The part of his specification on which the plaintiff relies, is the following: “I take a thin solution of caoutchouc mixed with etching ground, or any other composition which will resist the action of acids, and with it cover the whole surface of the plate, and then with an etching point, or other suitable instrument, remove all the parts which are not intended to be in relief, (or with the same or any suitable composition, draw or paint upon plain, curved, or undu. lated metallic surfaces, the whole of that part of my design which I intend to be in relief,) and when the drawing is perfectly dry, I place it in a dish or trough of ade. quate dimensions, with its face downwards, immersed to a proper and uniform depth in the acid liquor, which I allow to operate until the desired effect is obtained. Should any part require to be placed in higher relief, the plate, block, or cylinder, is to be washed clean with spirits of turpentine, and a ground laid on in the manner usually practised in relaying of grounds; it is then to be submitted again to the action of the acid, or the part lowered with the graver.''

The degree of similarity between the preceding process and that followed by the de. fendant, will be seen by reference to the Mech. Mag. vol. xxxiv. p. 207, where a very full abstract is given of his specification.

Numerous affidavits from artists and men of science, were produced on both sides ; but there was a great conflict of testimony as to the novelty of the inventions, and whether one was an infringement of the other.

At the conclusion of the arguments of Mr. Stuart and Mr. Elderton on behalf of the plaintiff,

The Vice-Chancellor said, when the Court found persons of such scientific knowledge in these matters giving the opinions they had, he was quite unwilling to take upon himself to say what they had stated was groundless, which he should do to a certain extent by granting the injunction in the present state of things. Therefore, in the extraordinarily dark state of the case as it was now presented to the Court, he thought

proper course would be to do nothing on the motion, but to let it stand over for the plaintiff to bring such action as he should be advised, to try the validity of his patent.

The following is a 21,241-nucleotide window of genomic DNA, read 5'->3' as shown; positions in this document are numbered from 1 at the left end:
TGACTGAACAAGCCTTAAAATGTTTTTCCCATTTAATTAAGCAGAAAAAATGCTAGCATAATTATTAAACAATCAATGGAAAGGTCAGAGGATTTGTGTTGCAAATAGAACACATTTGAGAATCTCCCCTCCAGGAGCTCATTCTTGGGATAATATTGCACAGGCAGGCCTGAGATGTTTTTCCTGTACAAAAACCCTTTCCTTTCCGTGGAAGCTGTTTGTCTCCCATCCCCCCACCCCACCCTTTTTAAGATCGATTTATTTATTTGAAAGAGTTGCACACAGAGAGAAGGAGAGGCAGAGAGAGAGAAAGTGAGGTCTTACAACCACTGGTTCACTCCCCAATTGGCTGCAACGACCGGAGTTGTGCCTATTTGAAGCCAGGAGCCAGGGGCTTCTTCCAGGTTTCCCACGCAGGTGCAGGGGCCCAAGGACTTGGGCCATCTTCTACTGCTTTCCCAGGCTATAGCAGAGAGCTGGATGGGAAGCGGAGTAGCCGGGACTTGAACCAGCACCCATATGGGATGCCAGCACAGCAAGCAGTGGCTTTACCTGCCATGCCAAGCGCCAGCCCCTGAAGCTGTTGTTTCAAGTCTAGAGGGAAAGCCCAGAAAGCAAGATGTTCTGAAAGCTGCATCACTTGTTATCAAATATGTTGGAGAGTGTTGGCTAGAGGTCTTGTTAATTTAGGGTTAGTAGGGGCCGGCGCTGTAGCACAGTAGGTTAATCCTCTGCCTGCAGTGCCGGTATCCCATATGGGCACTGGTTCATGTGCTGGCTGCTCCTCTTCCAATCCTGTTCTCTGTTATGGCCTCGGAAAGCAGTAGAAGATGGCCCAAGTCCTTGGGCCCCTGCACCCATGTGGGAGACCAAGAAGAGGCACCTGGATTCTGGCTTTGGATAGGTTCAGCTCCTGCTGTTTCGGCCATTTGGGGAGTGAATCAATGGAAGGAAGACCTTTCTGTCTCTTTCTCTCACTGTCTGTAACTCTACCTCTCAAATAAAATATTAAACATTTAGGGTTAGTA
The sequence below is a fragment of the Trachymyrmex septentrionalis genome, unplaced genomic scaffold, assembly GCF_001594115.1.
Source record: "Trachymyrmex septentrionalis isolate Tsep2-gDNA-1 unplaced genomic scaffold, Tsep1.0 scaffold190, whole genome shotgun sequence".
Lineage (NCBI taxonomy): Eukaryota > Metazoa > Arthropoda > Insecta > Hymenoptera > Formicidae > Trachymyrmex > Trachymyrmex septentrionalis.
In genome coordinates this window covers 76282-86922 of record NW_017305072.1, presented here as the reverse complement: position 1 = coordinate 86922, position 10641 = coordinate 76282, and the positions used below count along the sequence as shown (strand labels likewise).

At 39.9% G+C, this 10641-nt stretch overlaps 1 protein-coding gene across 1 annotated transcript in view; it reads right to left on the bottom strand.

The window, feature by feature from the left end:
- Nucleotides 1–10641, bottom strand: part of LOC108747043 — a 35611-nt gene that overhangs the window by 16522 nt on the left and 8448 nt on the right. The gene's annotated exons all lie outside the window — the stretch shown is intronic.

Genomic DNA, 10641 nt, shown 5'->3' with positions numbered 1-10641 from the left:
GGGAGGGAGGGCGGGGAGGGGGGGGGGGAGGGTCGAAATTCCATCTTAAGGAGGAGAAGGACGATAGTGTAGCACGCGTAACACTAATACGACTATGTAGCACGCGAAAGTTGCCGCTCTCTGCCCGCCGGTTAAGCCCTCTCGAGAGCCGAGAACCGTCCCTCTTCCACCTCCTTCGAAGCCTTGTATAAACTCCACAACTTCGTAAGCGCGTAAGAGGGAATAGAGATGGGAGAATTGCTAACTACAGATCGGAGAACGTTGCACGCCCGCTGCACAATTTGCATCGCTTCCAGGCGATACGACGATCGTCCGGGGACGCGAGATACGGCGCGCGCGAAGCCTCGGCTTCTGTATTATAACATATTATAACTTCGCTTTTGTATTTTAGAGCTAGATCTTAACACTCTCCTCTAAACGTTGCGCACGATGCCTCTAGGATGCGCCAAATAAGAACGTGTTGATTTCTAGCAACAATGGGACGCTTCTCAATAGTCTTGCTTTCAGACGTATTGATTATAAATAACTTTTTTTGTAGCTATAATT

Mr. Girdlestone, with Mr. Rotch, how


insisted that upon the conduct of the parties since the granting of the patent of Hullmandell, as well as the ground that two legal titles were brought before the Court, one of which must be taken, prima facie, to be as good as the other upon a motion for an injunction, the application ought to be dismissed altogether. The learned counsel also went into a lengthened argument upon the principles of the two patents, in the course of which illustrations were given by the execution of impressions of the engravings in open court, his Honour observing, that in the whole course of his experience he never remembered such a peculiar kind of “ drawing in equity." (A laugh.)

The Vice Chancellor, in giving judgment, said he considered the case a very important one, and for that reason he should follow the course he had already suggested. He wished to have it made absolutely certain whether there had been an infringement of the patent or not. If he were to act on the present impression in his mind, it might happen that when the case came before a jury, a verdict might be pronounced against that opinion, and then he should have on a matter of fact, and not being at all conversant with the subject, an opinion he had pronounced on the verity of the case contradicted by persons who were, by the law of the country, the constituted judges of disputed matters of fact. He therefore adhered to the opinion he had expressed, that all he could do was to let the motion stand over for the plaintiff to bring an action, or otherwise to take such proceedings as he might be advised, with liberty to either party to apply.

April 26.

Russel v. Ledsam. [For the better understanding of this case, we prefix a few explanatory particulars. Mr. Russel, the plaintiff, is the well known gas tube manufacturer of Wednesbury, who, besides being himself the inventor of a method of making tubes, for which he had a patent long since expired, is assignee of a patent for improvements in this branch of manufacture, granted to Cornelius Whitehouse in 1825, and renewed on its expiration, for a term of seven years. Mr. Ledsam, the defendant, has been recently manufacturing tubes under the patent of Mr. Richard Prosser, of which we gave an account in vol. xxxiii. p. 386, and it is the validity of this patent which is the present subject of dispute. Mr. Russel alleges it to be an infringement of Whitehouse's. In our account of Mr. Prosser's invention we re. ferred to a patent still older than either Prosser's or Whitehouse's, namely, that